9. Entertainment Review. Beyond just work, what fun and interesting things would you like to do next week. Boredom is usually a lack of planning. By picking out potentially interesting activities for the next week, you already have a list of things to do when you get some free time.
    10. Dietary Review. Track everything you eat for a week. Measuring everything is a lot of work to do all the time. But occasionally doing a weekly dietary review can help you see exactly what you’re eating. It’s easy to delude yourself that you are “mostly healthy”, until you track the numbers and see a lot of junk.
    11. Character Review. What did you do last week that went outside your comfort zone? If you keep drawing blanks to that question week after week, you’re stagnating. Decide to do something that will make you uncomfortable next week.
    12. Productivity Review. What system of lists, calendars and schedulers are you using? Going over your productivity system can help you find holes where information is slipping out. A regular review can also point out places where you are keeping lists and folders that go unused. Reviewing your system keeps your life simple and stress-free.

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    Scott H Young

    Scott is obsessed with personal development. For the last ten years, he's been experimenting to find out how to learn and think better.

    The Planning Fallacy: Why Your Plans Fail 22 Tips for Effective Deadlines How To Create More Time: 21 Ways to Add More Hours to the Day How to Motivate Yourself: 13 Simple Ways to Try Now How to Cultivate Continuous Learning to Stay Competitive

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    Last Updated on July 21, 2021

    The Importance of Reminders (And How to Make a Reminder Work)

    The Importance of Reminders (And How to Make a Reminder Work)
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    No matter how well you set up your todo list and calendar, you aren’t going to get things done unless you have a reliable way of reminding yourself to actually do them.

    Anyone who’s spent an hour writing up the perfect grocery list only to realize at the store that they forgot to bring the list understands the importance of reminders.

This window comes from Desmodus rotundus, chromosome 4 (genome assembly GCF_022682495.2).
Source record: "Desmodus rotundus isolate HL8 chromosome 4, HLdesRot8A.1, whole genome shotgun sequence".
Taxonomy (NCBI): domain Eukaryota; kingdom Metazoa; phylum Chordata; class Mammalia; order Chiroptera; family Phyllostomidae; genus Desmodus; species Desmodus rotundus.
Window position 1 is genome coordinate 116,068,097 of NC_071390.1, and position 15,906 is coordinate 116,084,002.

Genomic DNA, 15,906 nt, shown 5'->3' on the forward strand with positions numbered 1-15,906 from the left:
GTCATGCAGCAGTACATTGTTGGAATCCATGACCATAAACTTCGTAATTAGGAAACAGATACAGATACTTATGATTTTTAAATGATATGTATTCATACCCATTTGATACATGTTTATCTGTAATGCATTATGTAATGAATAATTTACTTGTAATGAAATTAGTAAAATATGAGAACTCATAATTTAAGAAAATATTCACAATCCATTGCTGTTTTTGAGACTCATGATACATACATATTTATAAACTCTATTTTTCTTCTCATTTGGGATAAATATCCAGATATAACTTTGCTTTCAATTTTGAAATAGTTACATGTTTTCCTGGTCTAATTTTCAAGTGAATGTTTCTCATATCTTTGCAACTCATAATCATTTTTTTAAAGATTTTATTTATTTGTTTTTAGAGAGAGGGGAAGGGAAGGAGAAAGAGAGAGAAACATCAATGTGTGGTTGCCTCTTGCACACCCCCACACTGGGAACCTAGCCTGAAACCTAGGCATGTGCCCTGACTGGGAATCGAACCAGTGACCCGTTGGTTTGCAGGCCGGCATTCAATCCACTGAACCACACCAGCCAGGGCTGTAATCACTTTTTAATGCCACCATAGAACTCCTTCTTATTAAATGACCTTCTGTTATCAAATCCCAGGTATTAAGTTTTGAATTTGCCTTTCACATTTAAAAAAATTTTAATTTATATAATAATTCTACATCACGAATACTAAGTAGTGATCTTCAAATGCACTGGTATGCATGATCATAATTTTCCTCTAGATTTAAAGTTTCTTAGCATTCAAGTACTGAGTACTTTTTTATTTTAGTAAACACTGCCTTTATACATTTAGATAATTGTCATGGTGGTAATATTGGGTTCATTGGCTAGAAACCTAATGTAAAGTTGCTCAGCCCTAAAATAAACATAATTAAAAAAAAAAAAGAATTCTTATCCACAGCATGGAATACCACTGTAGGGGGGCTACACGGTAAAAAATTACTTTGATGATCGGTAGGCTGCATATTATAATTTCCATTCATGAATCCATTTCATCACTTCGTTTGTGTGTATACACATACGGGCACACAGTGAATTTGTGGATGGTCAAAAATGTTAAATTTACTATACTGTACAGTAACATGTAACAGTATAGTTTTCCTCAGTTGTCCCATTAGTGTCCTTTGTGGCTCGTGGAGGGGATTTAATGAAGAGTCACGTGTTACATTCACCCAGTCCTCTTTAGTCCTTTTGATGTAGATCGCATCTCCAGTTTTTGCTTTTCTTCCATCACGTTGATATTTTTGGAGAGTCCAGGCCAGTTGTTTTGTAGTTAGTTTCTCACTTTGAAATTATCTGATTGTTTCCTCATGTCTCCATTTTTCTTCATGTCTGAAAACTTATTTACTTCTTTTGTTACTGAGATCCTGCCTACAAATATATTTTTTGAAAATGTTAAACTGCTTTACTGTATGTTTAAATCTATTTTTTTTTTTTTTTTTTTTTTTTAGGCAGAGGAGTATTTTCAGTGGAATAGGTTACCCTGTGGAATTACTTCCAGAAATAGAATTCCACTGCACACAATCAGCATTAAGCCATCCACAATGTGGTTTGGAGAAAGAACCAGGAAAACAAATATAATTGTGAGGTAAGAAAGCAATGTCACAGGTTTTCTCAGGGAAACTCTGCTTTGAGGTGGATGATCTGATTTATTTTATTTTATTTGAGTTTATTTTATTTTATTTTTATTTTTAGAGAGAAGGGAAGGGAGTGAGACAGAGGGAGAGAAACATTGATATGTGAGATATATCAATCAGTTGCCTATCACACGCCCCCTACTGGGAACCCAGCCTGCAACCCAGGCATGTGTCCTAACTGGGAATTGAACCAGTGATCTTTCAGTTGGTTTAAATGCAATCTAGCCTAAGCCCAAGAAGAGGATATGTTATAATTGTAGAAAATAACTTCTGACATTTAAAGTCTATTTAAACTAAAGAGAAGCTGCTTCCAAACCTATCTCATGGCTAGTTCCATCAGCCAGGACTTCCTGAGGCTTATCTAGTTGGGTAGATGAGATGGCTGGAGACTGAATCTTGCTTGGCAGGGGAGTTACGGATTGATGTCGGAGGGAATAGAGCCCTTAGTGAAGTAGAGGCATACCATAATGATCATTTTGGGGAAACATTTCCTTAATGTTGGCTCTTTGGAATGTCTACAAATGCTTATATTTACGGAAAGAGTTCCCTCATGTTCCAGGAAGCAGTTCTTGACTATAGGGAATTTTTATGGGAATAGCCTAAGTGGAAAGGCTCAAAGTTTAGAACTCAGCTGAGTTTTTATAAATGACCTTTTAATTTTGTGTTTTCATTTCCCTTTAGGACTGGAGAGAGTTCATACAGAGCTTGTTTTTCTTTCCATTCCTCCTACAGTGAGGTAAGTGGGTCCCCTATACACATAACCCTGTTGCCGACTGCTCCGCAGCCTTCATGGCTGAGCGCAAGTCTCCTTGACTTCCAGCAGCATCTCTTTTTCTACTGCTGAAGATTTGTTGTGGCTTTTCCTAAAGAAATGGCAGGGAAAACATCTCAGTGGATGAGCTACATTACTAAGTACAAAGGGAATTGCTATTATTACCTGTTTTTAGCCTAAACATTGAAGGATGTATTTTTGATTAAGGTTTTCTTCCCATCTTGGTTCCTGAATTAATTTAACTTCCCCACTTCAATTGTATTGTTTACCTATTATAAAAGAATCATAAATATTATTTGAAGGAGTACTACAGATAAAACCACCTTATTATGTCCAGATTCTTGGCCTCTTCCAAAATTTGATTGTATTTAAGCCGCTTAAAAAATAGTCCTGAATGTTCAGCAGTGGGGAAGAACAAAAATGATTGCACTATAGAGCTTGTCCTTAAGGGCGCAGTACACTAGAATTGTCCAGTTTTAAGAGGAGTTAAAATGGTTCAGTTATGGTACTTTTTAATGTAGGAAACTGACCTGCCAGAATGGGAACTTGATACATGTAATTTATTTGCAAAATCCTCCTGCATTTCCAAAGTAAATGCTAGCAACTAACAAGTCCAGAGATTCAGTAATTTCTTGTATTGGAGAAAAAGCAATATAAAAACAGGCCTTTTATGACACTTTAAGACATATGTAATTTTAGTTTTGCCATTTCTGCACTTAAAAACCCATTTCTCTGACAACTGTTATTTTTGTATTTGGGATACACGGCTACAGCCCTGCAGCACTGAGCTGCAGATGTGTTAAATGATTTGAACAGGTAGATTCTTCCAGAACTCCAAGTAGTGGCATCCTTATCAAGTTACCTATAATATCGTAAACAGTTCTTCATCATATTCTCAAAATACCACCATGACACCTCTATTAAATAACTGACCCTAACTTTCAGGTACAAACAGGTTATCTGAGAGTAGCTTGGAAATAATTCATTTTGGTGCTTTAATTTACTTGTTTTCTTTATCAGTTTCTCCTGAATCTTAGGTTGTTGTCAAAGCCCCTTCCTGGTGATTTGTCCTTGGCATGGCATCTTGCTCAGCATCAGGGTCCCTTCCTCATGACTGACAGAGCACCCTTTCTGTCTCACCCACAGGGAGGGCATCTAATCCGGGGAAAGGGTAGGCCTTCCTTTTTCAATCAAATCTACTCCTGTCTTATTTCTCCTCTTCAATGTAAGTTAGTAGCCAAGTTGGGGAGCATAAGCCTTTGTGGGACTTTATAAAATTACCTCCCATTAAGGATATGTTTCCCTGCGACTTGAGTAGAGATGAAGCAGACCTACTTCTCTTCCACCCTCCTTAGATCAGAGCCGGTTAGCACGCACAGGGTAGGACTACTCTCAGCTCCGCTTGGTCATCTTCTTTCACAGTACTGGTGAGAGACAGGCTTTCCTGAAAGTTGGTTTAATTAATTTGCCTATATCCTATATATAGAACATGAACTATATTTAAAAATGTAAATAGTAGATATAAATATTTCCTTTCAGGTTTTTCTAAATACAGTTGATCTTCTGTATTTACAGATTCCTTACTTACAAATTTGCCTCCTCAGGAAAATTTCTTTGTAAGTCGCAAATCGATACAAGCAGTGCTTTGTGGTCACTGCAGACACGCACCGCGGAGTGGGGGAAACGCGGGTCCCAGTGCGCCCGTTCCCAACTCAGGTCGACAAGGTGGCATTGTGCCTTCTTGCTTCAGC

Reminders of some sort or another are what turn a collection of paper goods or web services into what David Allen calls a “trusted system.”[1]

    A lot of people resist getting better organized. No matter what kind of chaotic mess, their lives are on a day-to-day basis because they know themselves well enough to know that there’s after all that work they’ll probably forget to take their lists with them when it matters most.

    Fortunately, there are ways to make sure we remember to check our lists — and to remember to do the things we need to do, whether they’re on a list or not.

    In most cases, we need a lot of pushing at first, for example by making a reminder, but eventually we build up enough momentum that doing what needs doing becomes a habit — not an exception.

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    From Creating Reminders to Building Habits

    A habit is any act we engage in automatically without thinking about it.

    For example, when you brush your teeth, you don’t have to think about every single step from start to finish; once you stagger up to the sink, habit takes over (and, really, habit got you to the sink in the first place) and you find yourself putting toothpaste on your toothbrush, putting the toothbrush in your mouth (and never your ear!), spitting, rinsing, and so on without any conscious effort at all.

    This is a good thing because if you’re anything like me, you’re not even capable of conscious thought when you’re brushing your teeth.

    The good news is you already have a whole set of productivity habits you’ve built up over the course of your life. The bad news is, a lot of them aren’t very good habits.

    That quick game Frogger to “loosen you up” before you get working, that always ends up being 6 hours of Frogger –– that’s a habit. And as you know, habits like that can be hard to break — which is one of the reasons why habits are so important in the first place.

    Once you’ve replaced an unproductive habit with a more productive one, the new habit will be just as hard to break as the old one was. Getting there, though, can be a chore!